were acquired via OpenStreetMap (OSM), an open access digital plat-
form enriched by millions of contributors (OSM, 2019). The database
covers a range of destinations from landmarks, e.g., the Empire State
Building in Manhattan, New York to corner shops in Londons West End.
Walking trip reects the intensity of people walking from place to
placein Alexanders remarks (Alexander, 1965, p.14), and it is another
accepted proxy for urban life in research literature (Sung, Lee and
Cheon, 2015; Yue and Zhu, 2019). We computed the area-weighted
density of walking trips (Wden) according to Eq. (2) below.
Wden =Dwden*100*Wperc *Wn(2)
where Dwden is the dwelling density (people / km
); Wperc is the per-
centage of trips carried out on foot, and Wn is the number daily trips per
person, all acquired from ofcial travel demand survey databases.
4.3. Measuring urban structure
Following the graph-theoretical approach specied by Steadman
(2004), we represented the structure of a real city using a mathematical
graph consisted of nodes, i.e. a street intersection or a dead-end, and
links, the street segments. By street, we refer to a public road acces-
sible to both vehicular and pedestrian trafc, therefore excluding pri-
vate roads, hiking trails, or bicycle tracks, etc. The street network
database for each district in the four cites was prepared in the following
procedure. First, road network databases were acquired from ofcial
sources (Section 3.5); Redundant road segments and trafc islands were
removed; fragmented road polylines were joined together. We removed
the pseudo node, a type of node connected by only two adjacent links;
J. Huang et al.
Landscape and Urban Planning 226 (2022) 104469
we then re-joined the remaining two links together using the Unsplit
command in ArcMap 10.4 software. Other loosely connected street
segments were also checked and xed. The above procedure was
implemented using the sDNA software (Cooper, 2013) and automated in
Python. For quality assurance, the results were independently checked
against Google Street Map by two trained researchers. The prepared
database was then used to compute network indicators below.
The semilatticequality was measured using Meshedness Coef-
cient (
), a graph indicator to describe the overlaps and redundancy in a
network, following the equations developed by Buhl et al. (2004) and
later by Rodrigue et al. (2016).
is a normalized value between 0 and 1,
with a larger value suggesting a semilattice, while a smaller
implies a
tree(Fig. 3). A mathematical expression of
is provided in Equation
(3), where n and k are the number of nodes and links in the network,
which were computed using the Network Dataset Functionin ArcMap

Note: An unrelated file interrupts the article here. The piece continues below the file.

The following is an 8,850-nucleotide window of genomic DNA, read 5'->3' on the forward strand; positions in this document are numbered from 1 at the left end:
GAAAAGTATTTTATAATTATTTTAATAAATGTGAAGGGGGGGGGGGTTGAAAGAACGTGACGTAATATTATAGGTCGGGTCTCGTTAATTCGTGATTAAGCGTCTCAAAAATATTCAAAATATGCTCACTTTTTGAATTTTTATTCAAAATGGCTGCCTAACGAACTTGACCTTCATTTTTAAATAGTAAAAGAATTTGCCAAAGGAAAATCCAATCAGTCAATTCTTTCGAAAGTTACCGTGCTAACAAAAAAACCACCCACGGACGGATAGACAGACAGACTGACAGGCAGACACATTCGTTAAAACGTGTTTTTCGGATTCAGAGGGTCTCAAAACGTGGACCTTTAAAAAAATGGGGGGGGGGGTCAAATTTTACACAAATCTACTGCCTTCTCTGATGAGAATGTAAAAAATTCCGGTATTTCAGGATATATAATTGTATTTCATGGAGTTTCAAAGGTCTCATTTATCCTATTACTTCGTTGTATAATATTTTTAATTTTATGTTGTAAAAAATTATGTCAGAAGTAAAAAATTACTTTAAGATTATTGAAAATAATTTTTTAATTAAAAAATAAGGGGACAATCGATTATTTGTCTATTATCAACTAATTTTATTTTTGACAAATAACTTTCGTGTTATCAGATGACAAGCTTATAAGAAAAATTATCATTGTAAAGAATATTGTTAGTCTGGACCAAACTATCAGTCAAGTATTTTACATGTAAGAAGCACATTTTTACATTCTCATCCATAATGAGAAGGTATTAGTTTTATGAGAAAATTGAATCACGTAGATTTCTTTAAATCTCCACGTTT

10.4 software; u and v were the current and the maximum possible
number of loops in the network, which were expressed using the Euler
characteristic (Spanier, 1981) as kn+1 and 2n 5 respectively.
The complex network quality of a street network was measured
using node-based betweenness metrics. We used the Average Between-
ness Centrality (Bt), dened as the arithmetic mean of Betweenness
Centrality (Bti)of a total of n nodes across a network, and it is expressed
in Eq. (4). Bt has been used to measure the interactive relationships
within a network (Ding et al., 2015). A high Bt value suggests a complex,
highly connected network with intense trafc ow, and possibly intense
urban life. For walking trips, we adopted an analysis radius of 600m in
accordance with literature (Calthorpe, 2004). The above computation
was implemented using ArcMap 10.4 and sDNA software.
Bt =n
The living structurequality were measured based on the presence
of fractals across various levels of scale in a street network. We adopted
the H
Index (Ht), a mathematical indicator developed by Jiang and Yin
(2014), which classies the degree of heavy-tailed distribution of node-
based betweenness in a street network. Ht was computed following the
approach outlined in the same work: all nodes in a given street network
were rst ranked according to their betweenness values (Bti), from large
to small; the list was then divided in two using the mean Bti value as a
threshold. The head listcontains nodes with above-average values,
while the rest belonged to the tail list. At each scale, if the length ratio
between the head and tail list was smaller than 0.4, this meant there
were far more small things than large ones, and the head/tail break
calculation would repeat using the head list at the next scale, or it would
stop otherwise. Ht was the number of times the head/tail break calcu-
lation had been repeated. We automated the above workow using a
script written in Python.
4.4. Confounders and statistical analysis
Human activities tend to interact with confounding urban form and
socio-demographic variables, as suggested by literature at length (Ja-
cobs, 1961; De Nadai et al., 2016; Ye, Li, & Liu, 2018; Lu, 2019). These
confounders have been calculated in the following steps and controlled
in statistical analysis.
Land use mixture (M) was computed using Shannons entropy (Eq.
(5)) based on ofcial land use databases. M is denoted as a function of
the area of land use category i as a proportion of the total area of the